Abstract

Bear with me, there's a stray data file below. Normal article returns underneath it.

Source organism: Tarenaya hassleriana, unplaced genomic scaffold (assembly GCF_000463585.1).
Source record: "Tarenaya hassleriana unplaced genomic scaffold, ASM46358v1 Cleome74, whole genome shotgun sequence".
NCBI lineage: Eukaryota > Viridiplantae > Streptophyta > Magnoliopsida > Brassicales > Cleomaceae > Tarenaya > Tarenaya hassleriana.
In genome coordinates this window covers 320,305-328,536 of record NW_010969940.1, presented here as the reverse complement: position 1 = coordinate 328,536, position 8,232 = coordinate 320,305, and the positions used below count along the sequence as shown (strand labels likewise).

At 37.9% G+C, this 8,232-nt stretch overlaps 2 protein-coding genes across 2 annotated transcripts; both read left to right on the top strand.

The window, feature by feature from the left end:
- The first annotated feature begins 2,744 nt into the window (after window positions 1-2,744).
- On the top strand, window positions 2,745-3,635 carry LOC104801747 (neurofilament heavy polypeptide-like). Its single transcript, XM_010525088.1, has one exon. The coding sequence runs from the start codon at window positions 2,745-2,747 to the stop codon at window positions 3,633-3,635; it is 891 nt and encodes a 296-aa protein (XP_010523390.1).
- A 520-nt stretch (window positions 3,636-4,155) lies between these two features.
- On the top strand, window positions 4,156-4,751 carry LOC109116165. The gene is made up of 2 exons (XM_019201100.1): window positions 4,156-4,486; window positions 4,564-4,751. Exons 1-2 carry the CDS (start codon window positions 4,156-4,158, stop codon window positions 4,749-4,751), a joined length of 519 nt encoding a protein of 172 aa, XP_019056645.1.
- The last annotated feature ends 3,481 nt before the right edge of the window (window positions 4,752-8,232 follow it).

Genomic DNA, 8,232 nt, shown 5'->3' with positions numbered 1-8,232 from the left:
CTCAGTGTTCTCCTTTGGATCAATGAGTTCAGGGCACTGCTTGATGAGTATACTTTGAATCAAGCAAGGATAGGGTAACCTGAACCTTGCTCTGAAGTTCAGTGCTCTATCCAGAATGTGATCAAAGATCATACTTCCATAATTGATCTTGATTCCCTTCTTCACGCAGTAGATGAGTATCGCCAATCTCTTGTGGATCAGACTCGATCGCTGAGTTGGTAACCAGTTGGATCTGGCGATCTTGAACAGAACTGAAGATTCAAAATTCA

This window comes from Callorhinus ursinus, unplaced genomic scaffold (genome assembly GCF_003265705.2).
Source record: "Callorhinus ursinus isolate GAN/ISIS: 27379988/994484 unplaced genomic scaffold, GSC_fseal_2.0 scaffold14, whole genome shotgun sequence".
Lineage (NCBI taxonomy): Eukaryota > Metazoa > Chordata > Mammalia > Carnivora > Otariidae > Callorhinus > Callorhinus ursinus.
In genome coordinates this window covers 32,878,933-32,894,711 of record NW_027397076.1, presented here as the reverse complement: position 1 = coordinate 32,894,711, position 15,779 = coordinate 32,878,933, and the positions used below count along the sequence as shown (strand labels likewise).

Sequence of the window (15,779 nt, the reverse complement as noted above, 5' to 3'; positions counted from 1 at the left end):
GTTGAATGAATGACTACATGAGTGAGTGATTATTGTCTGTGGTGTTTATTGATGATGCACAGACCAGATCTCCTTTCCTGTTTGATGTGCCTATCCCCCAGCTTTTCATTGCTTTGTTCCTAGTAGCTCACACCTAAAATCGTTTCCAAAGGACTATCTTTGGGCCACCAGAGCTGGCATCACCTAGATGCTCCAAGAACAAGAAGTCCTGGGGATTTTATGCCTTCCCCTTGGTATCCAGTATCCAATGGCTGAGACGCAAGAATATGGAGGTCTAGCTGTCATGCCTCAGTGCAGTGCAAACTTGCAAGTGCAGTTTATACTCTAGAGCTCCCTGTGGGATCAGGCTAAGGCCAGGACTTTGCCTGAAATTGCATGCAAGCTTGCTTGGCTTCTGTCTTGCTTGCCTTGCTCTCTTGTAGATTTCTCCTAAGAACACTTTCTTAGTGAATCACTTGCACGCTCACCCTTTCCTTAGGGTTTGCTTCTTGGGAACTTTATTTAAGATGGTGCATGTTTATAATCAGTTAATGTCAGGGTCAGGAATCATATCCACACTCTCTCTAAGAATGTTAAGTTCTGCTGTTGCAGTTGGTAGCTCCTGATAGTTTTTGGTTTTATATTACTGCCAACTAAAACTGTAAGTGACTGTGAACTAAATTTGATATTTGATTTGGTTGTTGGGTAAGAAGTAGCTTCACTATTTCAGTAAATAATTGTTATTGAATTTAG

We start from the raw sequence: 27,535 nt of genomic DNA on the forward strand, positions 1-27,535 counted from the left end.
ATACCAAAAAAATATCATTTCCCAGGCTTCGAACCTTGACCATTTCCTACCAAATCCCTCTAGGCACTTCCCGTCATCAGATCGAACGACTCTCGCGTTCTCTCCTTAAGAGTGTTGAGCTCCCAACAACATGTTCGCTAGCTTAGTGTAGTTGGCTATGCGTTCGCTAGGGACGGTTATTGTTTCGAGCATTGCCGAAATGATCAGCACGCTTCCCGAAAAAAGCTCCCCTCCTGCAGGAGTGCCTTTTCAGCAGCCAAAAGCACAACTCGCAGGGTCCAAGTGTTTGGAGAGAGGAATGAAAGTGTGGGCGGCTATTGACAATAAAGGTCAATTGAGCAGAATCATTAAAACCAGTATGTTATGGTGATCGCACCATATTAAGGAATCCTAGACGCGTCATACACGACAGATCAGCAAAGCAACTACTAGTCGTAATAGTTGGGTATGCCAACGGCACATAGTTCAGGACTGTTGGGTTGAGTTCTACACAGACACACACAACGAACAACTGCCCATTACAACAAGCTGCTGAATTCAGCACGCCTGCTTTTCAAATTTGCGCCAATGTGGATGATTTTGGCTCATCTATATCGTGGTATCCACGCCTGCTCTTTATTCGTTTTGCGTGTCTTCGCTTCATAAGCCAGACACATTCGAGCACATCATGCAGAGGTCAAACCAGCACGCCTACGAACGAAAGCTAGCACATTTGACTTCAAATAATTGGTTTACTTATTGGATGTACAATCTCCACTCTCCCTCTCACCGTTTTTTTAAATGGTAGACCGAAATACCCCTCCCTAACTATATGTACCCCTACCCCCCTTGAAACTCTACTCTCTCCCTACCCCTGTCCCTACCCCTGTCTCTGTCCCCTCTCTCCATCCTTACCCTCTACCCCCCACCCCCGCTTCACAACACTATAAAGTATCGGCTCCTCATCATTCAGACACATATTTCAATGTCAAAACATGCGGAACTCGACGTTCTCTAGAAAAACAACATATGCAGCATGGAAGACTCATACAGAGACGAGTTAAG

A new method is developed for the simultaneous determination of chain orientation and surface concentration in monolayers on liquid substrates. The method is based on the use of s- and p-polarized reflection-absorption (RA) infrared intensities in conjunction with an optical model that includes anisotropy in the optical constants. The advantages and limitations of the method are explored in detail. A modeling assessment of the RAp/RAs ratio leads to information on how the ratio can be used to qualitatively interpret RA spectra. Spectral simulations are given that address the issues of frequency shifting and band distortion in reflection-absorption due solely to optical considerations. Experimental spectra of sodium dodecyl sulfonate are collected as soluble monolayers at the air/water interface. The spectral intensities are used to calculate the chain orientation, the surface concentration, and the associated errors. The surface concentration is compared with that predicted from surface tension isotherms.

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